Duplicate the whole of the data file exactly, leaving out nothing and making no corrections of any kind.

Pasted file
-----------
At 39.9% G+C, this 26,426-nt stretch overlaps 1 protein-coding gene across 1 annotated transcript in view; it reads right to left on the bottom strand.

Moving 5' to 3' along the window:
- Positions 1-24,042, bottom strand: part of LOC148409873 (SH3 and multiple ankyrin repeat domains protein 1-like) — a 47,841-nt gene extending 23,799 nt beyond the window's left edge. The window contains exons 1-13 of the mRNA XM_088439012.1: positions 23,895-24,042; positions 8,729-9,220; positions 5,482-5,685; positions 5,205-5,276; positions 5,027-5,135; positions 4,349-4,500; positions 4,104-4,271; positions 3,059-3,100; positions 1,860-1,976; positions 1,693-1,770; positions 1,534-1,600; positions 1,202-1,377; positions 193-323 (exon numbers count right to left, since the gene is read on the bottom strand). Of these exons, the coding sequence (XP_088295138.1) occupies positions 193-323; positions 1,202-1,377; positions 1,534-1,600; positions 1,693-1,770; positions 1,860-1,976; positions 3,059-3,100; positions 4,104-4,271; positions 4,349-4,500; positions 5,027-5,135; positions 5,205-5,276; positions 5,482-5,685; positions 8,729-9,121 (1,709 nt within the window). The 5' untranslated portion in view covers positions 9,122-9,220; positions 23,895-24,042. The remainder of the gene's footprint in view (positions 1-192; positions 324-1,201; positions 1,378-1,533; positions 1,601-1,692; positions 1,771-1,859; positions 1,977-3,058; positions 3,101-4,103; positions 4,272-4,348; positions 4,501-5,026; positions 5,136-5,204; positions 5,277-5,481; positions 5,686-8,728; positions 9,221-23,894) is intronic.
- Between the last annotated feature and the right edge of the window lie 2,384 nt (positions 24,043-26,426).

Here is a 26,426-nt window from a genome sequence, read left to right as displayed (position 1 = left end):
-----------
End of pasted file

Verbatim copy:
At 39.9% G+C, this 26,426-nt stretch overlaps 1 protein-coding gene across 1 annotated transcript in view; it reads right to left on the bottom strand.

Moving 5' to 3' along the window:
- Positions 1-24,042, bottom strand: part of LOC148409873 (SH3 and multiple ankyrin repeat domains protein 1-like) — a 47,841-nt gene extending 23,799 nt beyond the window's left edge. The window contains exons 1-13 of the mRNA XM_088439012.1: positions 23,895-24,042; positions 8,729-9,220; positions 5,482-5,685; positions 5,205-5,276; positions 5,027-5,135; positions 4,349-4,500; positions 4,104-4,271; positions 3,059-3,100; positions 1,860-1,976; positions 1,693-1,770; positions 1,534-1,600; positions 1,202-1,377; positions 193-323 (exon numbers count right to left, since the gene is read on the bottom strand). Of these exons, the coding sequence (XP_088295138.1) occupies positions 193-323; positions 1,202-1,377; positions 1,534-1,600; positions 1,693-1,770; positions 1,860-1,976; positions 3,059-3,100; positions 4,104-4,271; positions 4,349-4,500; positions 5,027-5,135; positions 5,205-5,276; positions 5,482-5,685; positions 8,729-9,121 (1,709 nt within the window). The 5' untranslated portion in view covers positions 9,122-9,220; positions 23,895-24,042. The remainder of the gene's footprint in view (positions 1-192; positions 324-1,201; positions 1,378-1,533; positions 1,601-1,692; positions 1,771-1,859; positions 1,977-3,058; positions 3,101-4,103; positions 4,272-4,348; positions 4,501-5,026; positions 5,136-5,204; positions 5,277-5,481; positions 5,686-8,728; positions 9,221-23,894) is intronic.
- Between the last annotated feature and the right edge of the window lie 2,384 nt (positions 24,043-26,426).

Here is a 26,426-nt window from a genome sequence, read left to right as displayed (position 1 = left end):